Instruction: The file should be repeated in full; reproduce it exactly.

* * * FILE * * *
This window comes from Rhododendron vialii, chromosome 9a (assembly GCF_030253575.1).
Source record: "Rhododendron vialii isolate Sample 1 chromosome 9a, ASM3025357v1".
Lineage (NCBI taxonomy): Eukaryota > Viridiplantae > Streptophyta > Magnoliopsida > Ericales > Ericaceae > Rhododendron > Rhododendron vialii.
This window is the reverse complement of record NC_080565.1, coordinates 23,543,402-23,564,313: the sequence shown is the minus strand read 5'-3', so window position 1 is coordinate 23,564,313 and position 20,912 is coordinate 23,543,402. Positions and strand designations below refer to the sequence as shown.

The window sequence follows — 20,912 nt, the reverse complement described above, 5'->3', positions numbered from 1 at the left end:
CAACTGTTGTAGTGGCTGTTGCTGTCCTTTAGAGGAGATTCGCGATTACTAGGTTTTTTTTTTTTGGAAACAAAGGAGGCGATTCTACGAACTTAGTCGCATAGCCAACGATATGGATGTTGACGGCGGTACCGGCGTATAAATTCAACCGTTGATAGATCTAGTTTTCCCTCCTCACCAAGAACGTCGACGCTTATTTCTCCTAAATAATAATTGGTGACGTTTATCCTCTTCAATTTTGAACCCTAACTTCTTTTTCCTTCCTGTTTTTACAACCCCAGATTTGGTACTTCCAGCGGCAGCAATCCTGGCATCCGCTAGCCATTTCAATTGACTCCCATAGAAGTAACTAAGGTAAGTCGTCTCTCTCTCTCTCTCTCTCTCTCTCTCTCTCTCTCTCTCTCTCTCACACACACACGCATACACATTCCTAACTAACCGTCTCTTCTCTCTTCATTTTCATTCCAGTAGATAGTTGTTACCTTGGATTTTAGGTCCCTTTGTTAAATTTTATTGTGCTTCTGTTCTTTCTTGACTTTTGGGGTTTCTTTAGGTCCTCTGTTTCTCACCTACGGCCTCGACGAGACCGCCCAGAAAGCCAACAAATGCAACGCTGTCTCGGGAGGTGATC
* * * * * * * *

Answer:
This window comes from Rhododendron vialii, chromosome 9a (assembly GCF_030253575.1).
Source record: "Rhododendron vialii isolate Sample 1 chromosome 9a, ASM3025357v1".
Lineage (NCBI taxonomy): Eukaryota > Viridiplantae > Streptophyta > Magnoliopsida > Ericales > Ericaceae > Rhododendron > Rhododendron vialii.
This window is the reverse complement of record NC_080565.1, coordinates 23,543,402-23,564,313: the sequence shown is the minus strand read 5'-3', so window position 1 is coordinate 23,564,313 and position 20,912 is coordinate 23,543,402. Positions and strand designations below refer to the sequence as shown.

The window sequence follows — 20,912 nt, the reverse complement described above, 5'->3', positions numbered from 1 at the left end:
CAACTGTTGTAGTGGCTGTTGCTGTCCTTTAGAGGAGATTCGCGATTACTAGGTTTTTTTTTTTTGGAAACAAAGGAGGCGATTCTACGAACTTAGTCGCATAGCCAACGATATGGATGTTGACGGCGGTACCGGCGTATAAATTCAACCGTTGATAGATCTAGTTTTCCCTCCTCACCAAGAACGTCGACGCTTATTTCTCCTAAATAATAATTGGTGACGTTTATCCTCTTCAATTTTGAACCCTAACTTCTTTTTCCTTCCTGTTTTTACAACCCCAGATTTGGTACTTCCAGCGGCAGCAATCCTGGCATCCGCTAGCCATTTCAATTGACTCCCATAGAAGTAACTAAGGTAAGTCGTCTCTCTCTCTCTCTCTCTCTCTCTCTCTCTCTCTCTCTCTCTCTCACACACACACGCATACACATTCCTAACTAACCGTCTCTTCTCTCTTCATTTTCATTCCAGTAGATAGTTGTTACCTTGGATTTTAGGTCCCTTTGTTAAATTTTATTGTGCTTCTGTTCTTTCTTGACTTTTGGGGTTTCTTTAGGTCCTCTGTTTCTCACCTACGGCCTCGACGAGACCGCCCAGAAAGCCAACAAATGCAACGCTGTCTCGGGAGGTGATC